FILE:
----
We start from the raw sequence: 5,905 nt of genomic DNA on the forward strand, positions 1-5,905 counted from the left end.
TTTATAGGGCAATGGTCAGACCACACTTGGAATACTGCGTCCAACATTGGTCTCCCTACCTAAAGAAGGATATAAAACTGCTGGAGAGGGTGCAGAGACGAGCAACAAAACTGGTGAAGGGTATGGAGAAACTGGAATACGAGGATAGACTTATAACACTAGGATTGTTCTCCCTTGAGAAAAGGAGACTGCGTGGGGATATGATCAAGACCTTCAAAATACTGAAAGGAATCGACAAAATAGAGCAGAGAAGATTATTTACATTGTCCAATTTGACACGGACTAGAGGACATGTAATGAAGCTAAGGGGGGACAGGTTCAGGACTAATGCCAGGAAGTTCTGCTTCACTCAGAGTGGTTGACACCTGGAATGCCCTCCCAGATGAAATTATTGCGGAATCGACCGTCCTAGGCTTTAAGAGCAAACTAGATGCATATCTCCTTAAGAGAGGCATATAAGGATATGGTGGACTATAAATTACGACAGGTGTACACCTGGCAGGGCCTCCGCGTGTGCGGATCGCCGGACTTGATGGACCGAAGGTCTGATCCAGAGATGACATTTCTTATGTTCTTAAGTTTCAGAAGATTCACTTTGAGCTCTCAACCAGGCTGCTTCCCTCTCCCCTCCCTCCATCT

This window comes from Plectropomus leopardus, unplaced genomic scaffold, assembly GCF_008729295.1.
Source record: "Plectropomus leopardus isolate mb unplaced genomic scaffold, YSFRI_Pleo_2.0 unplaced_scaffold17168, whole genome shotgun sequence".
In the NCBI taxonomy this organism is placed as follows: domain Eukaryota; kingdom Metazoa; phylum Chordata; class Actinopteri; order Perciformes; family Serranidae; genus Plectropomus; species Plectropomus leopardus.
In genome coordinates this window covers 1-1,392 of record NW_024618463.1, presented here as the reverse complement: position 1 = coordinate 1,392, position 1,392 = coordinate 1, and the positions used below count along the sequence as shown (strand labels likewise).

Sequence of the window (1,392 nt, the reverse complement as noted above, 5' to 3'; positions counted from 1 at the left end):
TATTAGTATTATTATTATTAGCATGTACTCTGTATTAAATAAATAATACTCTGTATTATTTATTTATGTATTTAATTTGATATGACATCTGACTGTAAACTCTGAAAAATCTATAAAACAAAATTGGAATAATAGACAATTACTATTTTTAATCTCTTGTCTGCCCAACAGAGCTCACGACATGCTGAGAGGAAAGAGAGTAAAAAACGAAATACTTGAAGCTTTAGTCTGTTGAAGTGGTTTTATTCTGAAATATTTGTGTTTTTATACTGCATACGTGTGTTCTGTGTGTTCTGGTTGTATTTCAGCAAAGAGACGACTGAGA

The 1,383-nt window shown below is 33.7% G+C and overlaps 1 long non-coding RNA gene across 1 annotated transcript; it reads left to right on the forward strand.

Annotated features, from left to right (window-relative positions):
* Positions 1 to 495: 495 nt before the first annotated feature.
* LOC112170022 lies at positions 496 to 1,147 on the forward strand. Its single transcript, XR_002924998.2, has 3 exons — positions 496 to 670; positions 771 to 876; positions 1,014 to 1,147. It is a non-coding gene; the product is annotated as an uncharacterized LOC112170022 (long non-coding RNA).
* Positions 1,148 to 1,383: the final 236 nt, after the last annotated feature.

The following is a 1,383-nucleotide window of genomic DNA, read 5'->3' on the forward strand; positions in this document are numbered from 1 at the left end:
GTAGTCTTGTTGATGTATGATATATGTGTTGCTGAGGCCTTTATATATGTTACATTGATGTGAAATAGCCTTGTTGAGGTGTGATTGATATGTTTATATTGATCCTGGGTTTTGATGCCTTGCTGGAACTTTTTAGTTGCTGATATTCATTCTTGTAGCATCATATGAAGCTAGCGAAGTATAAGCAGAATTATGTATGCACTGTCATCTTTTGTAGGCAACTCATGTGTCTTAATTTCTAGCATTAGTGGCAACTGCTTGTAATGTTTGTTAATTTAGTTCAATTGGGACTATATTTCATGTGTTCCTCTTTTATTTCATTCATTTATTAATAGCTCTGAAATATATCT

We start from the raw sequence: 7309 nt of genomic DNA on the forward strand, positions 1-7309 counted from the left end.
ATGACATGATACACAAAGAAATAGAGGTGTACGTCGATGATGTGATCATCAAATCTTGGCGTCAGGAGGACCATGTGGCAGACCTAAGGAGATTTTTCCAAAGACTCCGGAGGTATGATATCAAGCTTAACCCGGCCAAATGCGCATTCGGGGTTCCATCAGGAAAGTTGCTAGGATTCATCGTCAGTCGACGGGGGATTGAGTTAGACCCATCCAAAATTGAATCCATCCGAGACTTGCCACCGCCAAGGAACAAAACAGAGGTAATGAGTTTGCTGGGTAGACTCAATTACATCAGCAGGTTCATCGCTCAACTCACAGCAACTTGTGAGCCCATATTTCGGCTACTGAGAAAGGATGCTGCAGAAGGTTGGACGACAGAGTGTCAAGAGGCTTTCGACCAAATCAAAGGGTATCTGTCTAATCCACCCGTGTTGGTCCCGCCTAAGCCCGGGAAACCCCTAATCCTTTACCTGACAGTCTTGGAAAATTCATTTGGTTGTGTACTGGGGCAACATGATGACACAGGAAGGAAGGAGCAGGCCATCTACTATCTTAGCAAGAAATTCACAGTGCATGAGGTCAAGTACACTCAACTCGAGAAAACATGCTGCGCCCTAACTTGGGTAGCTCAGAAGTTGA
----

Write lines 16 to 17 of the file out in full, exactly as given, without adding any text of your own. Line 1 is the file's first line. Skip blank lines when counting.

We start from the raw sequence: 7309 nt of genomic DNA on the forward strand, positions 1-7309 counted from the left end.
ATGACATGATACACAAAGAAATAGAGGTGTACGTCGATGATGTGATCATCAAATCTTGGCGTCAGGAGGACCATGTGGCAGACCTAAGGAGATTTTTCCAAAGACTCCGGAGGTATGATATCAAGCTTAACCCGGCCAAATGCGCATTCGGGGTTCCATCAGGAAAGTTGCTAGGATTCATCGTCAGTCGACGGGGGATTGAGTTAGACCCATCCAAAATTGAATCCATCCGAGACTTGCCACCGCCAAGGAACAAAACAGAGGTAATGAGTTTGCTGGGTAGACTCAATTACATCAGCAGGTTCATCGCTCAACTCACAGCAACTTGTGAGCCCATATTTCGGCTACTGAGAAAGGATGCTGCAGAAGGTTGGACGACAGAGTGTCAAGAGGCTTTCGACCAAATCAAAGGGTATCTGTCTAATCCACCCGTGTTGGTCCCGCCTAAGCCCGGGAAACCCCTAATCCTTTACCTGACAGTCTTGGAAAATTCATTTGGTTGTGTACTGGGGCAACATGATGACACAGGAAGGAAGGAGCAGGCCATCTACTATCTTAGCAAGAAATTCACAGTGCATGAGGTCAAGTACACTCAACTCGAGAAAACATGCTGCGCCCTAACTTGGGTAGCTCAGAAGTTGA